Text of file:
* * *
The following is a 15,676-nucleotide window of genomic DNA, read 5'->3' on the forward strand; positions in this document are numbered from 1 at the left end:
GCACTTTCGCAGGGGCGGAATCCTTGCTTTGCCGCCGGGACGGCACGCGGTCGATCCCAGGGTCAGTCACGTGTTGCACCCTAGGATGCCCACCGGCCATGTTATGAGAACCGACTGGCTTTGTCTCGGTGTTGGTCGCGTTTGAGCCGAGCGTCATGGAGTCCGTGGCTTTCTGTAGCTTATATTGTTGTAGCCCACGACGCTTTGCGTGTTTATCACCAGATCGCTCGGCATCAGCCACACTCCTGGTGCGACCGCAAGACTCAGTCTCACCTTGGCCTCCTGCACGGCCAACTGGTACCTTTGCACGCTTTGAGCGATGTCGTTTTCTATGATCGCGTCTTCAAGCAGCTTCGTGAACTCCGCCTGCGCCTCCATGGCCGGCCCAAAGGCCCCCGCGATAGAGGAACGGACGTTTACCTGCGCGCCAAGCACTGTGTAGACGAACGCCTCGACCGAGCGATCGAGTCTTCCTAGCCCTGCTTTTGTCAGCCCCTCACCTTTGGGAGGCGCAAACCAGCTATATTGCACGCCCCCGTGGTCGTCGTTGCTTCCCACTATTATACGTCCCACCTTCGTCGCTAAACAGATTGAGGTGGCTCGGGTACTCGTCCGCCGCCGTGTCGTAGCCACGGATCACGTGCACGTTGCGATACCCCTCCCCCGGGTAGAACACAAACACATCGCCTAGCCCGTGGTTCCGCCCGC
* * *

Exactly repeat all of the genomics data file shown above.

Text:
The following is a 15,676-nucleotide window of genomic DNA, read 5'->3' on the forward strand; positions in this document are numbered from 1 at the left end:
GCACTTTCGCAGGGGCGGAATCCTTGCTTTGCCGCCGGGACGGCACGCGGTCGATCCCAGGGTCAGTCACGTGTTGCACCCTAGGATGCCCACCGGCCATGTTATGAGAACCGACTGGCTTTGTCTCGGTGTTGGTCGCGTTTGAGCCGAGCGTCATGGAGTCCGTGGCTTTCTGTAGCTTATATTGTTGTAGCCCACGACGCTTTGCGTGTTTATCACCAGATCGCTCGGCATCAGCCACACTCCTGGTGCGACCGCAAGACTCAGTCTCACCTTGGCCTCCTGCACGGCCAACTGGTACCTTTGCACGCTTTGAGCGATGTCGTTTTCTATGATCGCGTCTTCAAGCAGCTTCGTGAACTCCGCCTGCGCCTCCATGGCCGGCCCAAAGGCCCCCGCGATAGAGGAACGGACGTTTACCTGCGCGCCAAGCACTGTGTAGACGAACGCCTCGACCGAGCGATCGAGTCTTCCTAGCCCTGCTTTTGTCAGCCCCTCACCTTTGGGAGGCGCAAACCAGCTATATTGCACGCCCCCGTGGTCGTCGTTGCTTCCCACTATTATACGTCCCACCTTCGTCGCTAAACAGATTGAGGTGGCTCGGGTACTCGTCCGCCGCCGTGTCGTAGCCACGGATCACGTGCACGTTGCGATACCCCTCCCCCGGGTAGAACACAAACACATCGCCTAGCCCGTGGTTCCGCCCGC